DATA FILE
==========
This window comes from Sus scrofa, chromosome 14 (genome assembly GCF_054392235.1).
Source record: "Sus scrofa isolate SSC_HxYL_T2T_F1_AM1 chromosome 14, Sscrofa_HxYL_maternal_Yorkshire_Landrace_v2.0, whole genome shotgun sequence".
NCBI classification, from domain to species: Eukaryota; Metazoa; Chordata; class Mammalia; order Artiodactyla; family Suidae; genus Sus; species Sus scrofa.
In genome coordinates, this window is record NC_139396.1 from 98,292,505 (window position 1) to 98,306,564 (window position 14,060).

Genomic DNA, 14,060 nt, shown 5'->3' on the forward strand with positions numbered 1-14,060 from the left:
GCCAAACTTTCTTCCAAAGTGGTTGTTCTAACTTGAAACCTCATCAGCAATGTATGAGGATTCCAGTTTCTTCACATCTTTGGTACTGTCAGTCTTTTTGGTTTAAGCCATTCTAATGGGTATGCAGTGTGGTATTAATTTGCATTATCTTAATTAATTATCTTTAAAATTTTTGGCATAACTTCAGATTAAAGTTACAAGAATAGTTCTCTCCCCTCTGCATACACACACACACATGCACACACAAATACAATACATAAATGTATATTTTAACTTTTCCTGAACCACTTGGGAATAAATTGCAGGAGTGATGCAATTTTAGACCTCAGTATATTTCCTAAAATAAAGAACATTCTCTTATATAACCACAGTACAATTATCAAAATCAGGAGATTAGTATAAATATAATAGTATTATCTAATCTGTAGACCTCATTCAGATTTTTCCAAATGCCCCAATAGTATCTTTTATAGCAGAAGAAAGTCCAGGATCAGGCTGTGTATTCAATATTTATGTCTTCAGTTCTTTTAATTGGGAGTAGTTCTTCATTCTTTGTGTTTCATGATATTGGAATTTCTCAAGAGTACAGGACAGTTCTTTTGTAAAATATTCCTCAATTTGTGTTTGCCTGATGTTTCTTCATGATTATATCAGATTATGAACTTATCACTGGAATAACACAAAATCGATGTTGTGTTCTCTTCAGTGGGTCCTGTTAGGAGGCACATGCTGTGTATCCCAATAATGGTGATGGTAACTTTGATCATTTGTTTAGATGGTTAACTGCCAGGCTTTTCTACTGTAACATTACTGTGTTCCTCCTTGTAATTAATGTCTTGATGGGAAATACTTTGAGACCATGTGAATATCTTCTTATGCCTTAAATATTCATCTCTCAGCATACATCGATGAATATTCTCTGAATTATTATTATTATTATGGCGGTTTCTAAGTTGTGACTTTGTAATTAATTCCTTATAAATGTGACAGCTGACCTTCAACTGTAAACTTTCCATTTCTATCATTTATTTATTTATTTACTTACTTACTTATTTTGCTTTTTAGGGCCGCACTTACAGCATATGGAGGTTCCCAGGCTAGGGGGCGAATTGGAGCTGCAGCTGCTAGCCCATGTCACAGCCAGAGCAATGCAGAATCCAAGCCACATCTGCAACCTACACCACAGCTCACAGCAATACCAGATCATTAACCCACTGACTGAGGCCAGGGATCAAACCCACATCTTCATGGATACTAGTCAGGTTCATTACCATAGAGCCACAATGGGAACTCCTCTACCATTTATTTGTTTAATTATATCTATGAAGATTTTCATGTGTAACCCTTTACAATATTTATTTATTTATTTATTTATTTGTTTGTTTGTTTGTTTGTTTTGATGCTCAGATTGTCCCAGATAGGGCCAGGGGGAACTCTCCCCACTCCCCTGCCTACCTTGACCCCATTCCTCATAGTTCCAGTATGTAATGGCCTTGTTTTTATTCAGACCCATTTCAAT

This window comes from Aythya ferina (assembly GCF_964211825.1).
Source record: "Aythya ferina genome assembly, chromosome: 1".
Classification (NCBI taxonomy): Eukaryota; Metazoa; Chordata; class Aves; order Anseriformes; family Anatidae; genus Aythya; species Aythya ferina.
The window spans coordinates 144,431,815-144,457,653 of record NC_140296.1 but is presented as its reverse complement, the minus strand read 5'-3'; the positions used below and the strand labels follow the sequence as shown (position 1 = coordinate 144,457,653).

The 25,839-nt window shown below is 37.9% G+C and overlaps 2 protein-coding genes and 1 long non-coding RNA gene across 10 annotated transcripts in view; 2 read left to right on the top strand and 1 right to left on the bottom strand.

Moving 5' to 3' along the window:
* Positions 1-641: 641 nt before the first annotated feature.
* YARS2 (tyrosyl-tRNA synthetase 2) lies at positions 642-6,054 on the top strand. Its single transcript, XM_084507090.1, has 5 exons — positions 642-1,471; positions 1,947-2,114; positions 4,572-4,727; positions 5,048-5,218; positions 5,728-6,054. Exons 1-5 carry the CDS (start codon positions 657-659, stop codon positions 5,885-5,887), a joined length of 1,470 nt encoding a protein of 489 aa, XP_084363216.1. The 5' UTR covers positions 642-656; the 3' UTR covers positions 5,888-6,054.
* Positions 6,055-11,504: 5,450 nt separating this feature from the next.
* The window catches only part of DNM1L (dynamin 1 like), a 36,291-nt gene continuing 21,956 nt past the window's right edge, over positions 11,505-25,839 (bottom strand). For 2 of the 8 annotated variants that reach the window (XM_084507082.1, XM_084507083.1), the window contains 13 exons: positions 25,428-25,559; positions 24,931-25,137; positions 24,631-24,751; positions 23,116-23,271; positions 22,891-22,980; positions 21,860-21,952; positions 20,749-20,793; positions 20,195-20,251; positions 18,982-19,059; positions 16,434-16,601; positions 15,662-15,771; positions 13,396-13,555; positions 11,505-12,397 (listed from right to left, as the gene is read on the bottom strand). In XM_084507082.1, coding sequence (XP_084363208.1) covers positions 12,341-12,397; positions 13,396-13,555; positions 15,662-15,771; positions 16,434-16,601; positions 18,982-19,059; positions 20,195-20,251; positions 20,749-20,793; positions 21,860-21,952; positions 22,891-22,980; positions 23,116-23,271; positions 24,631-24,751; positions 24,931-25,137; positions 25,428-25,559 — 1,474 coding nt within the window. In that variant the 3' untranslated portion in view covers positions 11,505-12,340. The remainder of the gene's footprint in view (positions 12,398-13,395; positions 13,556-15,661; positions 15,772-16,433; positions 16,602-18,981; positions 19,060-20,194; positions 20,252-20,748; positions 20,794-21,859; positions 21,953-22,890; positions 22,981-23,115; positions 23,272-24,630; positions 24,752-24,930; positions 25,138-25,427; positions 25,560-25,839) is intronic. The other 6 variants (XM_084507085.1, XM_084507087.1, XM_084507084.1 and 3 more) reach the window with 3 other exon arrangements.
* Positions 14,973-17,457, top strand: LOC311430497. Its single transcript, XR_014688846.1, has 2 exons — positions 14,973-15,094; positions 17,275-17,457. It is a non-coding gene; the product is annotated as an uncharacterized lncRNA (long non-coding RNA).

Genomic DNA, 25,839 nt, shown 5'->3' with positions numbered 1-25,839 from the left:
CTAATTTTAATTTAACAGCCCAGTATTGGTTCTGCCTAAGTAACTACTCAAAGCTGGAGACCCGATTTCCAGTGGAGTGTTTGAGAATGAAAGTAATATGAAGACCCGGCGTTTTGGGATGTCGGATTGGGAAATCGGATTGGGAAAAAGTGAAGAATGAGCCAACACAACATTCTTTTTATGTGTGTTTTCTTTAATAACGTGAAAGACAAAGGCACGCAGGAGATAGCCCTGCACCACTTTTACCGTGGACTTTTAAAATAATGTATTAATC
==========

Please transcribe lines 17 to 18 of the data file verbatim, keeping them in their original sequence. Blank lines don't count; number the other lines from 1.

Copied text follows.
* Positions 14,973-17,457, top strand: LOC311430497. Its single transcript, XR_014688846.1, has 2 exons — positions 14,973-15,094; positions 17,275-17,457. It is a non-coding gene; the product is annotated as an uncharacterized lncRNA (long non-coding RNA).

Genomic DNA, 25,839 nt, shown 5'->3' with positions numbered 1-25,839 from the left: